Phytophthora Species Associated with Roots of Native and Non-native Trees in Natural and Managed Forests

Abstract

Roots act as a biological filter that exclusively allows only a portion of the soil-associated microbial diversity to infect the plant. This microbial diversity includes organisms both beneficial and detrimental to plants. Phytophthora species are among the most important groups of detrimental microbes that cause various soil-borne plant diseases. We used a metabarcoding approach with Phytophthora-specific primers to compare the diversity and richness of Phytophthora species associated with roots of native and non-native trees, using different types of soil inocula collected from native and managed forests. Specifically, we analysed (1) roots of two non-native tree species (Eucalyptus grandis and Acacia mearnsii) and native trees, (2) roots of two non-native tree species from an in vivo plant baiting trial, (3) roots collected from the field versus those from the baiting trial, and (4) roots and soil samples collected from the field. The origin of the soil and the interaction between root and soil significantly influenced Phytophthora species richness. Moreover, species richness and community composition were significantly different between the field root samples and field soil samples with a higher number of Phytophthora species in the soil than in the roots. The results also revealed a substantial and previously undetected diversity of Phytophthora species from South Africa.

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Acknowledgements

The University of Pretoria, the Tree Protection Co-operative Programme (TPCP) and the Department of Science and Technology–National Research Foundation (DST-NRF) Centre of Excellence in Tree Health Biotechnology (CTHB) provided financial support for the present study. M.V. was supported by ‘Juan de la Cierva Program’, Ministry of Economy, Industry and Competitiveness, Government of Spain. We thank Mrs. Diane White of Murdoch University and Mrs. Frances Brigg from Western Australian State Agricultural Biotechnology Centre for their assistance with 454 sequencings. Sappi Ltd. and the Institute for Commercial Forestry Research (ICFR), Pietermaritzburg, South Africa provided seeds of E. grandis and A. mearnsii, respectively. We thank Mr. Jan Nagel, Mr. Conrad Trollip, Mr. Joey Hulbert and Ms. Mandy Messal, as well as foresters from NCT Forestry Co-operative Limited and TWK Agri for assistance with the fieldwork. Dr. Almuth Hammerbacher (FABI) provided substantial assistance in revising the manuscript, for which we are most grateful.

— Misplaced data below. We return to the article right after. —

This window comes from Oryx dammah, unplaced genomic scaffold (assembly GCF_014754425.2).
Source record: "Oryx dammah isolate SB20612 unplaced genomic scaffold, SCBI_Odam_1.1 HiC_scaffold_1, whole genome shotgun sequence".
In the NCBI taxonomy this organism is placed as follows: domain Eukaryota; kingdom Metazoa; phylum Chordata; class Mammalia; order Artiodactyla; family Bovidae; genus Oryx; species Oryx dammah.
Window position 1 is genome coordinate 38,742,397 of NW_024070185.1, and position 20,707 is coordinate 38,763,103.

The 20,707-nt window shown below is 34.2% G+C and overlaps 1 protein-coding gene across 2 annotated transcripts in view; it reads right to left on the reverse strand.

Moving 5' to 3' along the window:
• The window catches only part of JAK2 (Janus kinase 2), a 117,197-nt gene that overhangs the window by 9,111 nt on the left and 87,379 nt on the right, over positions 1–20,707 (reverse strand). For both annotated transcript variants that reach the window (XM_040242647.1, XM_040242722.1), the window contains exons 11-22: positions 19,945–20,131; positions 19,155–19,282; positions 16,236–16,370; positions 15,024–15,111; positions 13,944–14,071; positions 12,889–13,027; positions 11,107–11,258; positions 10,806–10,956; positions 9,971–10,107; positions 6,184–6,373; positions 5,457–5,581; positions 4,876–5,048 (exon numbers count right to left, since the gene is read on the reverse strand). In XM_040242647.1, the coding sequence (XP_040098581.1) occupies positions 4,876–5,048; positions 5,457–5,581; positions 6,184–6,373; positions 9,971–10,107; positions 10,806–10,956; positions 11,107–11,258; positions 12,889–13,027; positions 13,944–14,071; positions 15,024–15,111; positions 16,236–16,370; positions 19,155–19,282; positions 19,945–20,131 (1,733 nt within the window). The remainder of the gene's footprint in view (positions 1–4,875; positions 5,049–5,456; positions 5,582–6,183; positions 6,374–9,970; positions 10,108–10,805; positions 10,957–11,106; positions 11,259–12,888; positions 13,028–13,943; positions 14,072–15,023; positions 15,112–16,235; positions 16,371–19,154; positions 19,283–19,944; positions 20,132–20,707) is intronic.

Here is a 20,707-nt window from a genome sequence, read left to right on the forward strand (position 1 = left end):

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Correspondence to Tanay Bose.

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ESM 1

FIG. S1. Soil and root collection sites across Mpumalanga and KwaZulu-Natal provinces of South Africa. (A, B) Soil and root samples were collected from four sites spanning across KwaZulu-Natal and Mpumalanga Provinces of South Africa. Close-up maps of the sampling sites at (C) Howick, (D) Vryheid, (E) Melmoth and (F) Commondale. For each close-up map of the collection sites, pointers in blue = Eucalyptus grandis, red = Acacia mearnsii and purple = natural forest. Bar equals to 100 m. FIG. S2. Flowchart for soil and root sampling at each collection sites. At each site, a total of 12 soil and root samples (six each) were collected. For the field-collected root samples, amplicon library was directly prepared from the total genomic DNA. Each soil sample was divided into two parts and baited with sterile grown seedlings of Eucalyptus grandis and Acacia mearnsii. After 5 months of incubation, the roots were harvested from each seedling followed by preparation of amplicon library. In total, we sequenced 72 samples (18 samples per collection site × 4 sites) from four collection sites. FIG. S3. Maximum-likelihood phylogenies using complete ITS1 gene region for Phytophthora species recovered from metabarcoding of root samples. The consensus sequence of MOTUs for each taxon was used for these five analyses. Suffix HTRSA indicates MOTUs recovered from the present study. Taxa names in pink font indicate new reports from South Africa. Numerical on the branches show bootstrap value > 70%. (DOCX 42451 kb)

ESM 2

Table S1. A list of Phytophthora species detected through environmental sequencing of soil and root samples from South Africa (present and a previous study (Bose et al. 2018)). Data for all first reports for formally described taxa were sourced from IDphy (https://idtools.org/id/phytophthora/). (DOCX 37 kb)

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Bose, T., Wingfield, M.J., Roux, J. et al. Phytophthora Species Associated with Roots of Native and Non-native Trees in Natural and Managed Forests. Microb Ecol (2020). https://doi.org/10.1007/s00248-020-01563-0

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Keywords

  • Community composition
  • Forestry
  • Metabarcoding
  • Species diversity
  • South Africa